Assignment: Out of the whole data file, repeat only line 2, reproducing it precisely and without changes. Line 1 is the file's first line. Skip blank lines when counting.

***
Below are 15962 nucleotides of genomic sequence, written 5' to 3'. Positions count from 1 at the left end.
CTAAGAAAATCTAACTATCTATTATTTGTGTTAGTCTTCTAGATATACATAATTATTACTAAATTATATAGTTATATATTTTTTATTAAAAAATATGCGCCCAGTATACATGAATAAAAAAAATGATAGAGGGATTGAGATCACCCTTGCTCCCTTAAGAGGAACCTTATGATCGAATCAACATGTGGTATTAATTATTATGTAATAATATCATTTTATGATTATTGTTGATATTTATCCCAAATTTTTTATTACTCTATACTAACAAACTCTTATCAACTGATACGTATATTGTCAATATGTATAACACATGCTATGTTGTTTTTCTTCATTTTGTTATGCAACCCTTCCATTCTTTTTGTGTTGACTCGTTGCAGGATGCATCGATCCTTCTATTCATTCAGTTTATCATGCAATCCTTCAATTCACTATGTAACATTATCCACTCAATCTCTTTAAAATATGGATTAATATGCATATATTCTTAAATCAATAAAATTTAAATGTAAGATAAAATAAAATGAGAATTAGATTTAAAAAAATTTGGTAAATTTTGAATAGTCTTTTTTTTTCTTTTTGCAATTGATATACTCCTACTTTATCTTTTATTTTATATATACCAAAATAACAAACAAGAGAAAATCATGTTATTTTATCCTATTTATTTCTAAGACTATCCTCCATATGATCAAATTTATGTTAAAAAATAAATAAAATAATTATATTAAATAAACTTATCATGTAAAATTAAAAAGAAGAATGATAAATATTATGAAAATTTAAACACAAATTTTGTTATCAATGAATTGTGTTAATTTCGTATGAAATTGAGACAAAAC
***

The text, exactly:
CTAAGAAAATCTAACTATCTATTATTTGTGTTAGTCTTCTAGATATACATAATTATTACTAAATTATATAGTTATATATTTTTTATTAAAAAATATGCGCCCAGTATACATGAATAAAAAAAATGATAGAGGGATTGAGATCACCCTTGCTCCCTTAAGAGGAACCTTATGATCGAATCAACATGTGGTATTAATTATTATGTAATAATATCATTTTATGATTATTGTTGATATTTATCCCAAATTTTTTATTACTCTATACTAACAAACTCTTATCAACTGATACGTATATTGTCAATATGTATAACACATGCTATGTTGTTTTTCTTCATTTTGTTATGCAACCCTTCCATTCTTTTTGTGTTGACTCGTTGCAGGATGCATCGATCCTTCTATTCATTCAGTTTATCATGCAATCCTTCAATTCACTATGTAACATTATCCACTCAATCTCTTTAAAATATGGATTAATATGCATATATTCTTAAATCAATAAAATTTAAATGTAAGATAAAATAAAATGAGAATTAGATTTAAAAAAATTTGGTAAATTTTGAATAGTCTTTTTTTTTCTTTTTGCAATTGATATACTCCTACTTTATCTTTTATTTTATATATACCAAAATAACAAACAAGAGAAAATCATGTTATTTTATCCTATTTATTTCTAAGACTATCCTCCATATGATCAAATTTATGTTAAAAAATAAATAAAATAATTATATTAAATAAACTTATCATGTAAAATTAAAAAGAAGAATGATAAATATTATGAAAATTTAAACACAAATTTTGTTATCAATGAATTGTGTTAATTTCGTATGAAATTGAGACAAAAC